When hiring your first engineers, it’s important to show them you have a plan for their success at your company. The best way to do this is to have a promotion pathway laid out for different levels of engineers at your company. Aligning individual contributor goals to broader organization goals ensures mission alignment and work is focused.
You may choose to have a relatively flat structure with no titles or seniority titles. I’ve found this to be unhelpful in practice. It’s generally good to know who’s judgement to defer to when in a place of indecision. An open culture of listening to good ideas is obviously beneficial, but this should be fostered by hiring good people who don’t let their ego get in the way of junior engineers bringing up novel solutions. So if you have titles, a good place to start is engineer, senior, staff, principal for ICs. You can write out the job descriptions for each of these roles focusing their responsibilities on impact. As the job description grows from one level to the next, you want the impact described to be bottom line KPIs to the business itself. Lines written, meetings run, and even launched products are not the impact you want to measure. Product landings or better yet, paying users, product uptime, and user engagement are much better indicators.
When moving up the promotion ladder, you also want to account for influence of others. ICs by definition are not managing others, but a principal engineer will have more say into more of the product than a junior eng. This comes through writing broader design docs, doing code reviews, style guides, and influencing product in meetings. This should be codified into the job descriptions, so that more junior engineers aspire to the correct things as they think about their own career progression. I’ve always found transparency around salaries to be attractive as an employee, though there’s definitely some good arguments on both sides. Almost certainly, though, you want to be clear to each engineer the salary bands for their level and the level above theirs. Letting them be aspirational for their goals and knowing what they’re working towards is important.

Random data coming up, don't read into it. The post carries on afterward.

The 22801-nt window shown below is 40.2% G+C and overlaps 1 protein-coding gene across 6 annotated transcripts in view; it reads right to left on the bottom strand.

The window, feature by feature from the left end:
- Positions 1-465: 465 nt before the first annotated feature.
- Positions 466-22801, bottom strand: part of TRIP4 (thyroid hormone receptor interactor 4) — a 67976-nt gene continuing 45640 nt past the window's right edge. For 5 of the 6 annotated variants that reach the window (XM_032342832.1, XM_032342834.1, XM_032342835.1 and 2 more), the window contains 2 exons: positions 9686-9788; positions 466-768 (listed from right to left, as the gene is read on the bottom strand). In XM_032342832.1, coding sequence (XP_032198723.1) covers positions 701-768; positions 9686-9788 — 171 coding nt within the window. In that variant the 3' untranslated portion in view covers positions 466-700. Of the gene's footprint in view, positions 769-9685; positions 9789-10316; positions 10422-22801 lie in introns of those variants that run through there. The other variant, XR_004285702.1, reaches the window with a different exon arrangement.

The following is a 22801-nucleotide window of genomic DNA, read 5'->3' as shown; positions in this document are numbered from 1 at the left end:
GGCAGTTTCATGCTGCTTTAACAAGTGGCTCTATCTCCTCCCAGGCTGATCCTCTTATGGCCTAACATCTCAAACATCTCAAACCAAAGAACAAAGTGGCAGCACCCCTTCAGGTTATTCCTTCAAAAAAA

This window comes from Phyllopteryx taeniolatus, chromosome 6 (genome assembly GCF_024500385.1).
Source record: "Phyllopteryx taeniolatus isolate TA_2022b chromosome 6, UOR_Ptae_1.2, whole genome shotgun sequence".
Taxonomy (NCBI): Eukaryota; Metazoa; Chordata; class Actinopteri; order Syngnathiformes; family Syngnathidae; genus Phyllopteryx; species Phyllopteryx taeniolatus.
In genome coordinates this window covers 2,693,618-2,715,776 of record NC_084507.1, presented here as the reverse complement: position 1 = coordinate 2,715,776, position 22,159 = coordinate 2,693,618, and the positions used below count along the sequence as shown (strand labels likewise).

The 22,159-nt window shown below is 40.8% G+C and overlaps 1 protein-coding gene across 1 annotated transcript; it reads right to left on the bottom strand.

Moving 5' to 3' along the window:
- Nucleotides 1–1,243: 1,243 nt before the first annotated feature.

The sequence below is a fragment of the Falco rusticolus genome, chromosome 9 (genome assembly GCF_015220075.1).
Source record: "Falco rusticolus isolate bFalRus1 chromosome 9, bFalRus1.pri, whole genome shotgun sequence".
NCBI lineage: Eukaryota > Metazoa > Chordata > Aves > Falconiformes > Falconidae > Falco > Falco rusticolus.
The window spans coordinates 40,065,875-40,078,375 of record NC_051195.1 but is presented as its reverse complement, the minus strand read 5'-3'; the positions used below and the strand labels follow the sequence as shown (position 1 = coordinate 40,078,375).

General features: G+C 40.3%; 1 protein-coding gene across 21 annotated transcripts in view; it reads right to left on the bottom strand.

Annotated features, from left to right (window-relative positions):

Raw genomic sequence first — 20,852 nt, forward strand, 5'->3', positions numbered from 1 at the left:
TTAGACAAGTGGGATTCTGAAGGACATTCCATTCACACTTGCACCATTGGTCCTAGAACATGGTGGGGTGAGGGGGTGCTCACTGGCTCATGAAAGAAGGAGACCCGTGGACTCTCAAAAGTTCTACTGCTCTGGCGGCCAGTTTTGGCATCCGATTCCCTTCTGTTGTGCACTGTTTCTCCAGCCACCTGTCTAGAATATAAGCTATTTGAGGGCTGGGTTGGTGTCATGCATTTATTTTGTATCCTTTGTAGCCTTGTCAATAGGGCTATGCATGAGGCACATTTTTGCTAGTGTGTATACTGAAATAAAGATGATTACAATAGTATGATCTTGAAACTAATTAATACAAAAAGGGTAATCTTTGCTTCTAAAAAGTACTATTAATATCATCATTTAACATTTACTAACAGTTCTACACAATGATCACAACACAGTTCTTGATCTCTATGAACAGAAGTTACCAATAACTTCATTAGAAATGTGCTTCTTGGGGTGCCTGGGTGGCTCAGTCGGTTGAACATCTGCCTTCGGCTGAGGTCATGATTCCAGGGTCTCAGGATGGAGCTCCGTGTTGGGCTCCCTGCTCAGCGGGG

The most important thing here is driving company mission and focus in all materials for employees. Including their most important signal — what gets me promoted and a higher salary. This can look different for different organizations where their bottom line impact is varied. Whether they care about eyeballs for a big IPO exit, or retaining paying customers, or even social impact in a non profit. Reach out if you are looking for help aligning goals for promotion to company mission.